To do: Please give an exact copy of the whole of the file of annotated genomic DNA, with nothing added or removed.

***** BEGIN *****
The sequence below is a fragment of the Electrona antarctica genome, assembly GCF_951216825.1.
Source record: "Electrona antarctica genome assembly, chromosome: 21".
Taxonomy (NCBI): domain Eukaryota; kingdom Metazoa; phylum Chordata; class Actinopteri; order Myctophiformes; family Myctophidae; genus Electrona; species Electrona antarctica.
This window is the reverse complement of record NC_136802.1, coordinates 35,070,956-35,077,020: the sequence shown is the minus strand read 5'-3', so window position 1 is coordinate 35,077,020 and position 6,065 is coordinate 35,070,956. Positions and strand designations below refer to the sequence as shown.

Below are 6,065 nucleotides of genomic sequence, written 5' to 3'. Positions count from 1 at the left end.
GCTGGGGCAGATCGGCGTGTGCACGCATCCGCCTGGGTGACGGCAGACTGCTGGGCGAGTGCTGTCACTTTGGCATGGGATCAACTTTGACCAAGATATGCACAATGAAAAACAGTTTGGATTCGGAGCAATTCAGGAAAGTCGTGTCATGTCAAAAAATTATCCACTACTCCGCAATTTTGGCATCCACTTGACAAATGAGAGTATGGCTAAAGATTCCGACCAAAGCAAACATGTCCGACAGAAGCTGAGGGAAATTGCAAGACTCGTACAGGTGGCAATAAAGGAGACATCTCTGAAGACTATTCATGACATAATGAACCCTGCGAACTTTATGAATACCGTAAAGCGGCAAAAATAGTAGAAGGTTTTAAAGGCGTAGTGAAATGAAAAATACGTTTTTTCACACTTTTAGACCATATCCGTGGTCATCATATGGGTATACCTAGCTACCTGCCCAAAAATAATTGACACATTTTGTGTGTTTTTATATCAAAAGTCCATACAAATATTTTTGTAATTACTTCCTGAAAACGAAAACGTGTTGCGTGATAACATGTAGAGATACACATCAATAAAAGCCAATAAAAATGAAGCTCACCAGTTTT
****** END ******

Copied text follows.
The sequence below is a fragment of the Electrona antarctica genome, assembly GCF_951216825.1.
Source record: "Electrona antarctica genome assembly, chromosome: 21".
Taxonomy (NCBI): domain Eukaryota; kingdom Metazoa; phylum Chordata; class Actinopteri; order Myctophiformes; family Myctophidae; genus Electrona; species Electrona antarctica.
This window is the reverse complement of record NC_136802.1, coordinates 35,070,956-35,077,020: the sequence shown is the minus strand read 5'-3', so window position 1 is coordinate 35,077,020 and position 6,065 is coordinate 35,070,956. Positions and strand designations below refer to the sequence as shown.

Below are 6,065 nucleotides of genomic sequence, written 5' to 3'. Positions count from 1 at the left end.
GCTGGGGCAGATCGGCGTGTGCACGCATCCGCCTGGGTGACGGCAGACTGCTGGGCGAGTGCTGTCACTTTGGCATGGGATCAACTTTGACCAAGATATGCACAATGAAAAACAGTTTGGATTCGGAGCAATTCAGGAAAGTCGTGTCATGTCAAAAAATTATCCACTACTCCGCAATTTTGGCATCCACTTGACAAATGAGAGTATGGCTAAAGATTCCGACCAAAGCAAACATGTCCGACAGAAGCTGAGGGAAATTGCAAGACTCGTACAGGTGGCAATAAAGGAGACATCTCTGAAGACTATTCATGACATAATGAACCCTGCGAACTTTATGAATACCGTAAAGCGGCAAAAATAGTAGAAGGTTTTAAAGGCGTAGTGAAATGAAAAATACGTTTTTTCACACTTTTAGACCATATCCGTGGTCATCATATGGGTATACCTAGCTACCTGCCCAAAAATAATTGACACATTTTGTGTGTTTTTATATCAAAAGTCCATACAAATATTTTTGTAATTACTTCCTGAAAACGAAAACGTGTTGCGTGATAACATGTAGAGATACACATCAATAAAAGCCAATAAAAATGAAGCTCACCAGTTTT